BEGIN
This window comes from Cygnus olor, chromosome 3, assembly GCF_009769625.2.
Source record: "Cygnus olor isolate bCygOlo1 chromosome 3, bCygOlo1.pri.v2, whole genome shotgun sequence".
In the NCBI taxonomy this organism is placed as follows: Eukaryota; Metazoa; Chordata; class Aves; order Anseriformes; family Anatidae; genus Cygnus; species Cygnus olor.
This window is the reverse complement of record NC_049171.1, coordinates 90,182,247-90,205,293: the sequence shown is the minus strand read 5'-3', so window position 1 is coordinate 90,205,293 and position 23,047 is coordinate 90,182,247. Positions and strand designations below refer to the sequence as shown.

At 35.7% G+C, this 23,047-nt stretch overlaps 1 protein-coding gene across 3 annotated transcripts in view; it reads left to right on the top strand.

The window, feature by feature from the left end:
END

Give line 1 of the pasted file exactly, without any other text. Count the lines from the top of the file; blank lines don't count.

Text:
This window comes from Cygnus olor, chromosome 3, assembly GCF_009769625.2.